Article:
5. ^ "Reform Party Board of Directors confirms Siim Kallas as party's presidential candidate". ERR. 3 August 2016. Retrieved 2016.
  6. ^ a b "Reform, SDE to support Nestor for president in first balloting round, Kallas in following rounds". ERR. 23 August 2016. Retrieved 2016.
  7. ^ a b c "Keskerakonna presidendikandidaadiks valiti Mailis Reps" [Mailis Reps chosen as the Center Party's presidential candidate] (in Estonian). Postimees. 11 June 2016. Retrieved 2016.
  8. ^ "President of the Republic of Estonia Elections". Vabariigi Valimiskomisjon. Retrieved 2016.
  9. ^ "Nestor endorsed by SDE, Jõks by IRL board and parliamentary group for president". ERR. 30 May 2016. Retrieved 2016.
  10. ^ "Mart Helme confirmed EKRE's presidential candidate". ERR. 13 June 2016. Retrieved 2016.
  11. ^ "Jaak Jõerüüt also prepared to run for president". ERR. 23 April 2016. Retrieved 2016.
  12. ^ "Kaljurand: Make Kallas the party's candidate in the Riigikogu". ERR. 21 July 2016. Retrieved 2016.
  13. ^ "MEP Urmas Paet ready to run for president in Estonia". ERR. 26 April 2016. Retrieved 2016.
  14. ^ "Presidential election moves on to electoral college". ERR. 30 August 2016. Retrieved 2016.
  15. ^ "Marina Kaljurand steps down as foreign minister, announces presidential candidacy". ERR. 9 September 2016. Retrieved 2016.
  16. ^ "Social Democrats back Marina Kaljurand for president". ERR. 20 September 2016. Retrieved 2016.
  17. ^ "Presidential nominations: Kallas, Reps, and Jõks safe, Helme 19, others not yet clear". ERR. 16 September 2016. Retrieved 2016.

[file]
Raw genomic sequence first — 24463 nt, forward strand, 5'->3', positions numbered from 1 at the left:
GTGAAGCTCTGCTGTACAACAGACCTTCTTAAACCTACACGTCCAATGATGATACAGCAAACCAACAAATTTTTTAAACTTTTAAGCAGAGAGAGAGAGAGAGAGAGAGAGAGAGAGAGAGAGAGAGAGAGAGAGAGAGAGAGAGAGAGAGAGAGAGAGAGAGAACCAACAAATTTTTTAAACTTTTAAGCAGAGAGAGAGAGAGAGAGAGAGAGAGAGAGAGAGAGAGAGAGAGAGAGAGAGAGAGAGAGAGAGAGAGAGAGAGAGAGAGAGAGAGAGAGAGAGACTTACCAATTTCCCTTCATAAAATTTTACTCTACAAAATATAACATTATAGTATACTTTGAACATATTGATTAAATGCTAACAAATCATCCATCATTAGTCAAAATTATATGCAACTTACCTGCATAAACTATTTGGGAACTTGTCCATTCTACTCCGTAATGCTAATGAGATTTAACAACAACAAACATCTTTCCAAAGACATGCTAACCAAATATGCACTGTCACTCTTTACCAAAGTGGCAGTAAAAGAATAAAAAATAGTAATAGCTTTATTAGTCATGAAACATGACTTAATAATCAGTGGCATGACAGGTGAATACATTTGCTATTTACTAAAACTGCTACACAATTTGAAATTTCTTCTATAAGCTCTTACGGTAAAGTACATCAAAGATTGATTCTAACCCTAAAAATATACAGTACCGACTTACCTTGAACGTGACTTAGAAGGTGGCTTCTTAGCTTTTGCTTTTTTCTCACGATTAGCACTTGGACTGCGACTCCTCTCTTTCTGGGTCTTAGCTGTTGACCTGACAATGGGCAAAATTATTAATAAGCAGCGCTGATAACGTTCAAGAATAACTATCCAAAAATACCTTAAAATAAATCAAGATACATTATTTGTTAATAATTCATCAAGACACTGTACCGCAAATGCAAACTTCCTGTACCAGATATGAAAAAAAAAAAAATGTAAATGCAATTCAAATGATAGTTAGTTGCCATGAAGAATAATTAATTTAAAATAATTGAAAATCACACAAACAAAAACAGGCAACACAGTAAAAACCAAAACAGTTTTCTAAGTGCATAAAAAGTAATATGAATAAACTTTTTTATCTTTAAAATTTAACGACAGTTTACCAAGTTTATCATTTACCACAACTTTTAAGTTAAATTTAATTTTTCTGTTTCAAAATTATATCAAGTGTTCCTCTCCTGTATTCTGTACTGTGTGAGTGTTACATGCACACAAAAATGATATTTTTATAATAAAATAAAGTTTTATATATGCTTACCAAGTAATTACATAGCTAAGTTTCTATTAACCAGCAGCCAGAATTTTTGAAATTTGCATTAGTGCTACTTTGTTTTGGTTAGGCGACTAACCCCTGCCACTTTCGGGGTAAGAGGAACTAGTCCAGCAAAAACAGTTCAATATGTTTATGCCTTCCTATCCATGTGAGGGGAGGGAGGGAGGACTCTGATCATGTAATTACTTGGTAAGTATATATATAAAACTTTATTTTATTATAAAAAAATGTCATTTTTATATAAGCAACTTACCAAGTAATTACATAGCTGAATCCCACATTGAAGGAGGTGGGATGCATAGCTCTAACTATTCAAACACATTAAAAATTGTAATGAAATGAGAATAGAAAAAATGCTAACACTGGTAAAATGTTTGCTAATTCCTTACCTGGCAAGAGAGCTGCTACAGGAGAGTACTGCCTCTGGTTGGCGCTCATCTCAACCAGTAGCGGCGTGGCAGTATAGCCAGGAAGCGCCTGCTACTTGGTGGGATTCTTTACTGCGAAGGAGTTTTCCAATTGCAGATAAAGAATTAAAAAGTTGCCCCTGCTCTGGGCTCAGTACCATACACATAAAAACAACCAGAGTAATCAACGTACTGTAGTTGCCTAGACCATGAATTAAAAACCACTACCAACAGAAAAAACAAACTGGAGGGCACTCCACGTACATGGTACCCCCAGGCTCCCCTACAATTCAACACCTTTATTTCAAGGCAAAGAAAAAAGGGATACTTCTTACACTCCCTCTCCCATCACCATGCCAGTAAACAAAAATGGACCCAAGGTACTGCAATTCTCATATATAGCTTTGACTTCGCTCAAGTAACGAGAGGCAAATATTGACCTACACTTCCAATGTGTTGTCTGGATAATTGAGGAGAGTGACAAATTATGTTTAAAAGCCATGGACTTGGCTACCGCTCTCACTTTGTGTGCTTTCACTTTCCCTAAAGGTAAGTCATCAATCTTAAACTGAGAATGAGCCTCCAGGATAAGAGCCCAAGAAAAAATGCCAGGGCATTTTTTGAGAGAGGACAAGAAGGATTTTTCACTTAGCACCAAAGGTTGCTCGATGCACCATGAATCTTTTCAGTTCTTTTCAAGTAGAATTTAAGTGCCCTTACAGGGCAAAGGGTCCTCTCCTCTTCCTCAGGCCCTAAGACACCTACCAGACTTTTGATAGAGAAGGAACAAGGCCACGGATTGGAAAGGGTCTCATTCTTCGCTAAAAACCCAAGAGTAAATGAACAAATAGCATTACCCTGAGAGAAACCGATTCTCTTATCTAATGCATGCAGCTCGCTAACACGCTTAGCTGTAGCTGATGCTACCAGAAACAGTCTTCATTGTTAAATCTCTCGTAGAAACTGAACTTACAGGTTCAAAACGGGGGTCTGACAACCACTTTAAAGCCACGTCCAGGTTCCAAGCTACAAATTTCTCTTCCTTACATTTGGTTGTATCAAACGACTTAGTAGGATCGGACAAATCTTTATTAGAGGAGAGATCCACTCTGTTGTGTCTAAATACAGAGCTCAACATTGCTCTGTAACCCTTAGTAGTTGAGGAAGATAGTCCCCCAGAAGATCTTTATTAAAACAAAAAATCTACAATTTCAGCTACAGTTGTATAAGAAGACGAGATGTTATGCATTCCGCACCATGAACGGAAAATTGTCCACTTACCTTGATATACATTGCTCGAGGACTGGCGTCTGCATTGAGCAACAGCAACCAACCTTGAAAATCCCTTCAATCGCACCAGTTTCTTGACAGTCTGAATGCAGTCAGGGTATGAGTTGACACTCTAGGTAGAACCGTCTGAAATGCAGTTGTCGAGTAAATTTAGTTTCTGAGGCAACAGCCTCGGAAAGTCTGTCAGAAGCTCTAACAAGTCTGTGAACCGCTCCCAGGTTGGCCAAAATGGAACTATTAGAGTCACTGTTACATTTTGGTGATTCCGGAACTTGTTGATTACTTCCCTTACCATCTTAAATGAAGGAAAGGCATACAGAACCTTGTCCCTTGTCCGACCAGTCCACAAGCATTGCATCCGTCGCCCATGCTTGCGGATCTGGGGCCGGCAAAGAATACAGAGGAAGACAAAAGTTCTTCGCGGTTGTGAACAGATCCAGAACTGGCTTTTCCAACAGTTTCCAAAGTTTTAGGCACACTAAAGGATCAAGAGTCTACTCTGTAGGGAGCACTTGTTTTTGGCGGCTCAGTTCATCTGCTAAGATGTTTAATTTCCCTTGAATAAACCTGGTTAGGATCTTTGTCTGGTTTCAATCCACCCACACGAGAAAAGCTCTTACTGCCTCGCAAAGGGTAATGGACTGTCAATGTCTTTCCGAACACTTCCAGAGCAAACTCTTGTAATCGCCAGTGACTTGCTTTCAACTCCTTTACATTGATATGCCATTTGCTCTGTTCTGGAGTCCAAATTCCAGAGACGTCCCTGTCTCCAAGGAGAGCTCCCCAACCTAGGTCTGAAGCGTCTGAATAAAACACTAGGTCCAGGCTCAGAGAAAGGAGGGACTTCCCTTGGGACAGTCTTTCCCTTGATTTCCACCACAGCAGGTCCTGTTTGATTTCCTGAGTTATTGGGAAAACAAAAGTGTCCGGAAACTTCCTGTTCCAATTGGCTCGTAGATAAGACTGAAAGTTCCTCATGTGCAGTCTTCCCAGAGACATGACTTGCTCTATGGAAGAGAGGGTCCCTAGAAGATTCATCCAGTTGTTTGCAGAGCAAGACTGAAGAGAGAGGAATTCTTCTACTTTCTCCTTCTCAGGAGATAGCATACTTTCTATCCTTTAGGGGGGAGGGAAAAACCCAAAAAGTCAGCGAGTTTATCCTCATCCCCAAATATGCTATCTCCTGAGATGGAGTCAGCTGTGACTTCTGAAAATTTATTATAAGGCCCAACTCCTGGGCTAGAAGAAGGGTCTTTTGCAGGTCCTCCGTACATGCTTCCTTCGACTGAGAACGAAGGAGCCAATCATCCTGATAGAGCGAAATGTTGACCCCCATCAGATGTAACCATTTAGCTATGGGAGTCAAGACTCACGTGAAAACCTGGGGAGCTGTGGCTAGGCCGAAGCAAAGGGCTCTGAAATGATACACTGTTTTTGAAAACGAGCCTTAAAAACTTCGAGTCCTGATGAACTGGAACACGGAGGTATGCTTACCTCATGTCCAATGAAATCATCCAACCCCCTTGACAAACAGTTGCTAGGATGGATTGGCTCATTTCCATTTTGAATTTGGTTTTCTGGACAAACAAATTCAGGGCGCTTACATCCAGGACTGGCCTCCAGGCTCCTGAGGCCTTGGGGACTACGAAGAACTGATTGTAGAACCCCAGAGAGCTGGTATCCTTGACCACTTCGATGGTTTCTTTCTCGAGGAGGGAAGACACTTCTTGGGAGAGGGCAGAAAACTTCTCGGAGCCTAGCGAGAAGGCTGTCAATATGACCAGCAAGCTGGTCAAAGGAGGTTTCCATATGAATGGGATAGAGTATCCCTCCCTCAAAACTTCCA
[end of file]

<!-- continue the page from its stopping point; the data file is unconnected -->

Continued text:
18. ^ "Mart Helme to submit 21 signatures of support to National Electoral Committee". ERR. 20 September 2016. Retrieved 2016.
  19. ^ "Electoral college fails to elect next head of state". ERR. 24 September 2016. Retrieved 2016.
  20. ^ "Kaljurand uninterested in nominating herself again". ERR. 27 September 2016. Retrieved 2016.
  21. ^ "Parlt party leaders see Kersti Kaljulaid as presidential candidate". Postimees. 27 September 2016. Retrieved 2016.
  22. ^ "Kaljulaid has enough support for both nomination and election". ERR. 28 September 2016. Retrieved 2016.
  23. ^ "Kaljulaid nominated for president with 90 signatures, no opportunity left for additional candidates". ERR. 30 September 2016. Retrieved 2016.
  24. ^ "Poll: Foreign Minister Marina Kaljurand would be most popular presidential candidate". ERR. 8 January 2016.

  This article uses material from the Wikipedia page available here. It is released under the Creative Commons Attribution-Share-Alike License 3.0.



Music Scenes